Saving water? Women are better off than men

Long-term drought, rising energy prices, a gentler approach to natural resources. Water and its consumption in households are currently once again one of the main social topics. But not all of us approach the problem in the same way. According to recent research and analysis for the Finish brand, women see water waste as a problem more than men and use almost one-tenth less water on average when washing dishes.

Women are more likely to perceive water wastage as a problem

Differences between the sexes are already evident in the awareness of drought or water wastage. A survey by Stem Mark for the Finish brand revealed that 30% of men do not think Czechs waste water, while only a fifth of women share this opinion. The fairer sex also considers the topic of water conservation in the Czech Republic to be important. Two-thirds of women strongly agree. For men it is 56%.

These data are also confirmed by Ipsos analyses. They show that in households with a dishwasher, men are more than 20% more likely to wash dishes by hand instead of putting them in the dishwasher, and they use almost one-tenth more water than women when washing dishes. But when they do use the dishwasher, women are 6% more likely to pre-wash the dishes before putting them in the dishwasher.

“There are over 1.3 million people in the Czech Republic who still pre-wash dishes before putting them in the dishwasher. According to our calculations, they waste water in an astronomical volume of 3.8 billion liters annually, which would fill the largest natural lake in the Czech Republic, Black Lake. This is also why this May we introduced Finish Quantum Ultimate tablets with ActiveBlu technology, which can handle even unwashed dishes. Water can thus stay where it belongs – in the Czech landscape,” says Lukáš Klimek, category manager of Reckitt.

Not me, but the other one

The survey also revealed how we view each other in a relationship. While both genders agreed that they save water in their household (92% of men; 90% of women), their answers differed when asked who specifically manages water better. Only 25% of women identified their partner as a person who saves water. Men perceive their partners this way in 43% of cases.

Both sides also agreed on who saves water the most in the household. Most of them think it’s them. 65% of men and 73% of women said it this way. 19% of men and 13% of women admitted that it would be their significant other.

“A number of studies confirm that women place emphasis on environmentally friendly behavior more often than men. However, this does not mean that men do not think about protecting the environment. Saving water and preventing its pollution are perhaps even more important than ever before at a time when we are facing a climate crisis,” says Yvonna Gaillyová from the Ecological Institute ZO ČSOP Veronica.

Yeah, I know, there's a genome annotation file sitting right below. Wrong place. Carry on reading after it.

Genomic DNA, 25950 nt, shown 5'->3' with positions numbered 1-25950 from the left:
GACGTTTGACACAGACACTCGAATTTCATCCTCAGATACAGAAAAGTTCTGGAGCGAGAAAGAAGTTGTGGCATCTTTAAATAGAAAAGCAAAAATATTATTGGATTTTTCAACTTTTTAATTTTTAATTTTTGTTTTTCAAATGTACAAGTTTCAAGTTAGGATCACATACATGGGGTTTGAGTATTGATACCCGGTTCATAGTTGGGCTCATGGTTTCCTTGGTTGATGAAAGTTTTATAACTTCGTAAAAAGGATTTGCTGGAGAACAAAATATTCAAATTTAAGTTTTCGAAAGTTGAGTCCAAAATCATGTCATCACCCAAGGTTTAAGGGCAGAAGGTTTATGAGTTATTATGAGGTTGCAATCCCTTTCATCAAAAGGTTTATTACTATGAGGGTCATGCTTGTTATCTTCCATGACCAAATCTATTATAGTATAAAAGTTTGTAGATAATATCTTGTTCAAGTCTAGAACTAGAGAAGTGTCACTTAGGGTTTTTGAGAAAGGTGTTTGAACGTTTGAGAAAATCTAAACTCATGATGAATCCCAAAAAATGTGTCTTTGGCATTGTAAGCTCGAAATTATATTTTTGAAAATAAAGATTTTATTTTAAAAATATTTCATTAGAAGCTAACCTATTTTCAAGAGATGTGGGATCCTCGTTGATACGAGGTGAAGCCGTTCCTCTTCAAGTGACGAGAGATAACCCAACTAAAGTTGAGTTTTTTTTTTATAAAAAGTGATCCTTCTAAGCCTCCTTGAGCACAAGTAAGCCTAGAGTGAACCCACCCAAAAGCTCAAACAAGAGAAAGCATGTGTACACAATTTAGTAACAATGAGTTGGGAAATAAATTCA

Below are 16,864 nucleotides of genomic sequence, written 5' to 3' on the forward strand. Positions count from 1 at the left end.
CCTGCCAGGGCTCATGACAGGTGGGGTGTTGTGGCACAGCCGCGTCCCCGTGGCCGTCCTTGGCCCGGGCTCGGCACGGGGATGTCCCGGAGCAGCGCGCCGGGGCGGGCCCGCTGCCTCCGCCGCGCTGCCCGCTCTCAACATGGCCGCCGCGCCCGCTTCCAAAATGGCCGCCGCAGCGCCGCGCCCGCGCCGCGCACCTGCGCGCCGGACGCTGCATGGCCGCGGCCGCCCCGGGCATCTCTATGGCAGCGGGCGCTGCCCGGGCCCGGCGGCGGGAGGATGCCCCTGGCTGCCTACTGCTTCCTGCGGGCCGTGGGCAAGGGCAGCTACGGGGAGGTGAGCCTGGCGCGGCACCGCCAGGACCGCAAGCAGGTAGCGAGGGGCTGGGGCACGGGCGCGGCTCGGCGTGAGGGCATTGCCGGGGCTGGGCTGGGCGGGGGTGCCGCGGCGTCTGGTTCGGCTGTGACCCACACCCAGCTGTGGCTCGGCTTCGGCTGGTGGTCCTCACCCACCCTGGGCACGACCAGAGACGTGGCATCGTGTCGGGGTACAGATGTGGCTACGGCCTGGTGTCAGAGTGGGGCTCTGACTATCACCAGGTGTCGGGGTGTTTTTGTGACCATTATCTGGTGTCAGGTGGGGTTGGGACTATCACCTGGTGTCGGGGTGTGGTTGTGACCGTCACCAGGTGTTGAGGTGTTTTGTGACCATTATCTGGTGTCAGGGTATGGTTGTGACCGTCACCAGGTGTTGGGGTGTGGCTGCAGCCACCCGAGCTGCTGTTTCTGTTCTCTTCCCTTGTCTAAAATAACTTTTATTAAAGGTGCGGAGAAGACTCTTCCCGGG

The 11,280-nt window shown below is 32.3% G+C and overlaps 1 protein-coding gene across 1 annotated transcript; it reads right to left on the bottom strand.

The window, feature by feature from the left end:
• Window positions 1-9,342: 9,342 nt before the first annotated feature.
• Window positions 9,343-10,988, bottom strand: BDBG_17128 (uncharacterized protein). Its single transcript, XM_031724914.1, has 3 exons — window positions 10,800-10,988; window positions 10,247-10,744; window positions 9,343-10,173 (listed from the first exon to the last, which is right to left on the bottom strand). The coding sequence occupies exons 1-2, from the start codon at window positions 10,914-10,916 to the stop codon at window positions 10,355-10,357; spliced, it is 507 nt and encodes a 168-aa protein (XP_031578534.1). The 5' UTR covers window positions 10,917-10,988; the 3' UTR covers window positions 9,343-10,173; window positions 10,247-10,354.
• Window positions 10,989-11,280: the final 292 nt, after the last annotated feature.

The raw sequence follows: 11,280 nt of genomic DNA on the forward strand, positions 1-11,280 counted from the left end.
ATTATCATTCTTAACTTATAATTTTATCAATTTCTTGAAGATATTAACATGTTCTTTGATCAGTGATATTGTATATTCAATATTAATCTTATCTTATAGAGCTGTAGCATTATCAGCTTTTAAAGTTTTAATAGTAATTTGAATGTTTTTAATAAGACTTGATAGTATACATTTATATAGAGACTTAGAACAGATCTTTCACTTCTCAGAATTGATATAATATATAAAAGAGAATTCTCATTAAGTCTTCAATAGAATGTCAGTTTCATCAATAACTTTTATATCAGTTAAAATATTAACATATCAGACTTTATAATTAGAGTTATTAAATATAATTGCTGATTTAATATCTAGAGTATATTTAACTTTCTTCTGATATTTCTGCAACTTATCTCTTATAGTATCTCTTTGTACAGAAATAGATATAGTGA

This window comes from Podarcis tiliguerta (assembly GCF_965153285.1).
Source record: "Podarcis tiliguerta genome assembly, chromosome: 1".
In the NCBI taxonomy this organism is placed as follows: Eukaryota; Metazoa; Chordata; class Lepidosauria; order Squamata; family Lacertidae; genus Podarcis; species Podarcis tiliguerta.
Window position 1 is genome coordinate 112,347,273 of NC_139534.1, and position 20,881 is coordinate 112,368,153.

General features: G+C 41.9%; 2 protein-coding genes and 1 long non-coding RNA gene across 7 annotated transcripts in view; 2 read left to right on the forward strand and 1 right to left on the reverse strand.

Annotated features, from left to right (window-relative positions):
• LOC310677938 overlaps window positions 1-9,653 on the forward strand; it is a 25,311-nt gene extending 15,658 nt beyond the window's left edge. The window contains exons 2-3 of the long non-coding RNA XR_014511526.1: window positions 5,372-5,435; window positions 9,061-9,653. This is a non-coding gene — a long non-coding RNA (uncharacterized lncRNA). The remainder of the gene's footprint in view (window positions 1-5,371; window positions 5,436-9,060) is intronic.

The expert advises that, in addition to better water management, we should also devote ourselves to buying things that do not end up in the bin unused, or to only use chemicals when cleaning, washing or washing dishes to the extent necessary.

“When it comes to washing dishes, it’s important to make sure that we don’t thoughtlessly flush the leftovers down the sink. After all, it is not only a waste of water, but also water pollution! It is offered to wipe the plate with bread, the pot with a spatula, greasy residues with paper, which belongs to sorted biological waste,” adds Yvonna Gaillyová.

Men are more involved in environmental projects

Positive news is the attitude of the Czechs to volunteer projects. Almost 75% of those surveyed indicated a desire to be involved in the fight against drought for the first time in their lives. Men dominate the number of those who have already put their hands to the work. One in five said they had already volunteered to help fight the drought as part of environmental projects. For women, this is one in nine.

The Finish brand is also dedicated to projects to improve the water situation in the Czech Republic, which together with the Czech Association of Nature Conservators launched a long-term initiative in the Czech Republic called Water for the Czech Landscape. Its goal is the revitalization of the Czech landscape, which will contribute to the retention of water in the soil, and public education aimed at reducing water consumption in households.

This year, as part of the Water for the Czech Landscape project, in addition to other activities, field work has already been carried out in the landscape of the upper Polabí near Hořiněvsi and is planned for the V Krejdách locality near Žďár nad Sázavou by the end of the year. From the beginning of next year, the cooperation will focus on a more extensive revitalization of the landscape around the Blaník mountain. In October of this year, Reckitt employees also participated in the maintenance of selected water bodies.

Saving water? Women are better off than men